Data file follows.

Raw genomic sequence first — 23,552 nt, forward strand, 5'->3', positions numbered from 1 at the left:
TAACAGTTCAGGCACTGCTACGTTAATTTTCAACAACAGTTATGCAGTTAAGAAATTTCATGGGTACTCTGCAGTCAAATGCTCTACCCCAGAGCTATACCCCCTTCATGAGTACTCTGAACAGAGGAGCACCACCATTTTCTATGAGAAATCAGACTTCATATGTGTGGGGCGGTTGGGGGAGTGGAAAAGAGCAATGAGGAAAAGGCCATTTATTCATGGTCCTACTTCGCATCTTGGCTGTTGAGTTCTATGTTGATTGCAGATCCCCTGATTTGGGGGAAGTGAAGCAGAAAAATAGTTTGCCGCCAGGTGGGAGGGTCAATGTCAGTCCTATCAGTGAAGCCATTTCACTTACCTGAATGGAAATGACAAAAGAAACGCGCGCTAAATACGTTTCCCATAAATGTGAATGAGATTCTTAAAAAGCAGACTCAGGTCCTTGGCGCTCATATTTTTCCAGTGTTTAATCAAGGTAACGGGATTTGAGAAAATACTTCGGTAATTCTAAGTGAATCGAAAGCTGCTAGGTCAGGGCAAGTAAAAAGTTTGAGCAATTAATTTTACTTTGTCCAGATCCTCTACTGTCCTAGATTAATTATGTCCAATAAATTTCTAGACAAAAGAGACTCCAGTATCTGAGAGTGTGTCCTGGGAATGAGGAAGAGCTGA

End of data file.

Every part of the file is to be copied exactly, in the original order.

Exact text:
Raw genomic sequence first — 23,552 nt, forward strand, 5'->3', positions numbered from 1 at the left:
TAACAGTTCAGGCACTGCTACGTTAATTTTCAACAACAGTTATGCAGTTAAGAAATTTCATGGGTACTCTGCAGTCAAATGCTCTACCCCAGAGCTATACCCCCTTCATGAGTACTCTGAACAGAGGAGCACCACCATTTTCTATGAGAAATCAGACTTCATATGTGTGGGGCGGTTGGGGGAGTGGAAAAGAGCAATGAGGAAAAGGCCATTTATTCATGGTCCTACTTCGCATCTTGGCTGTTGAGTTCTATGTTGATTGCAGATCCCCTGATTTGGGGGAAGTGAAGCAGAAAAATAGTTTGCCGCCAGGTGGGAGGGTCAATGTCAGTCCTATCAGTGAAGCCATTTCACTTACCTGAATGGAAATGACAAAAGAAACGCGCGCTAAATACGTTTCCCATAAATGTGAATGAGATTCTTAAAAAGCAGACTCAGGTCCTTGGCGCTCATATTTTTCCAGTGTTTAATCAAGGTAACGGGATTTGAGAAAATACTTCGGTAATTCTAAGTGAATCGAAAGCTGCTAGGTCAGGGCAAGTAAAAAGTTTGAGCAATTAATTTTACTTTGTCCAGATCCTCTACTGTCCTAGATTAATTATGTCCAATAAATTTCTAGACAAAAGAGACTCCAGTATCTGAGAGTGTGTCCTGGGAATGAGGAAGAGCTGA